import { ProductComponent } from './components/product/product.component'; import { ProductsComponent } from './components/products/products.component';

For our demo, we are also using the HttpClientModule to help us with HTTP calls. Import it with:

import { HttpClientModule } from '@angular/common/http';

Then, define your routes:

const appRoutes: Routes = [ { path: 'product/:id', component: ProductComponent }, { path: '', component: ProductsComponent } ]

This states that the index page should render the ProductsComponent and that pages with the format /product/:id should use the ProductComponent.

You’ll need to include those parts in the properties of the @NgModule. To make things clearer, I'll put the entire file declaration here:

We did specify components to be rendered for routes, but we haven’t yet declared where the app should render them. Open the app.component.htmlfile and overwrite the content as such:

The router-outlet tag will serve as a placeholder telling Angular where the route component should be rendered.

And we’re done!

Use the ng serve method to start a server locally and see the final product. Remember that for Sanity to serve the data to any website, you will have to add your website's host in their allowed CORS Origin. You can do so in your Sanity account, in the settings section of your project.

One last thing: we didn’t include any Snipcart-specific scripts yet. Let’s to do it so our buy buttons can actually work. Hop in the index.html file and add the following lines at the end of the body:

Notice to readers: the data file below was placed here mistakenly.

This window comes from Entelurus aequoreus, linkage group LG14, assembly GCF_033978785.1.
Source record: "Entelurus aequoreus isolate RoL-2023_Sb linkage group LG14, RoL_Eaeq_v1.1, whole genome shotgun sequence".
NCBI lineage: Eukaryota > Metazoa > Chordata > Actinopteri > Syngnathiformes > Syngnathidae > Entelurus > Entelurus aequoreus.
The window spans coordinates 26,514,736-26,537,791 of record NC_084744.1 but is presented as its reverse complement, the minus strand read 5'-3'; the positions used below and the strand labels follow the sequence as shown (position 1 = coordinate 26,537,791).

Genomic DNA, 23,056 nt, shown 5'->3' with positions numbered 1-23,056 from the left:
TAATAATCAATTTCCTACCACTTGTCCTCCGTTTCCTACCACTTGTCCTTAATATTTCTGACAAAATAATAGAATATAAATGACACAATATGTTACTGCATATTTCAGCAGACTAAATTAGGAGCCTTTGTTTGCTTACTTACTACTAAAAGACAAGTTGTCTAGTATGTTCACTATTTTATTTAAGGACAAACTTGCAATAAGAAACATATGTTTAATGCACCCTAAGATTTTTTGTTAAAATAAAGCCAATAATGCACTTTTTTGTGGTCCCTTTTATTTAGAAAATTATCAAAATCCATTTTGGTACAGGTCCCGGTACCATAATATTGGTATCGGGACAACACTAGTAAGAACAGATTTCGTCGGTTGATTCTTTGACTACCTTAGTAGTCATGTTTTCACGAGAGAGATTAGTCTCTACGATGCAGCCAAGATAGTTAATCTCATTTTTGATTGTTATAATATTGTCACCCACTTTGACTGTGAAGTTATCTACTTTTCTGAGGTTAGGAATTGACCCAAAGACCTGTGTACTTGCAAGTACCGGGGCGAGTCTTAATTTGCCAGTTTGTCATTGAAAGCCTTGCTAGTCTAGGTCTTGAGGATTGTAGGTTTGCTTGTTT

GitHub repo & live demo

And here’s our final result!

Closing thoughts

That was quite the set-up, wasn’t it? Took me about 2–3 hours (that’s a lie: including all the reading I had to do, it took me at least a full day).

I really enjoyed Sanity: it’s neat, and I like the Content Studio approach.

Note: In the demo, we did the queries by hand to keep things as simple as possible for a small project. However, Sanity has developed a useful JS client to help you interact with their API. If you were to build a real project, I would highly recommend using the library instead. You can read more about this here.

Angular was a bit more disappointing, at least for me. I wasn’t too fond of the heavy object-oriented approach. It forces a steep first step to play with the framework and a lot of documentation reading. However, I know this can be quite useful for large team/scale projects.

I felt like there was an underlying contradiction between JavaScript’s non-paradigm-specific approach and Angular’s super opinionated implementation. But again, I can see how helpful that can be to maintain code uniformity across big teams. I’m not sure I’d use it for small-scale projects though!

But if you dig Angular, I’m convinced you can come up with solid e-commerce systems. If you do, send them my way, we’d love to have a look! :)

Comments, questions? Hit the section below!

I originally published this on the Snipcart Blog and shared it in our newsletter.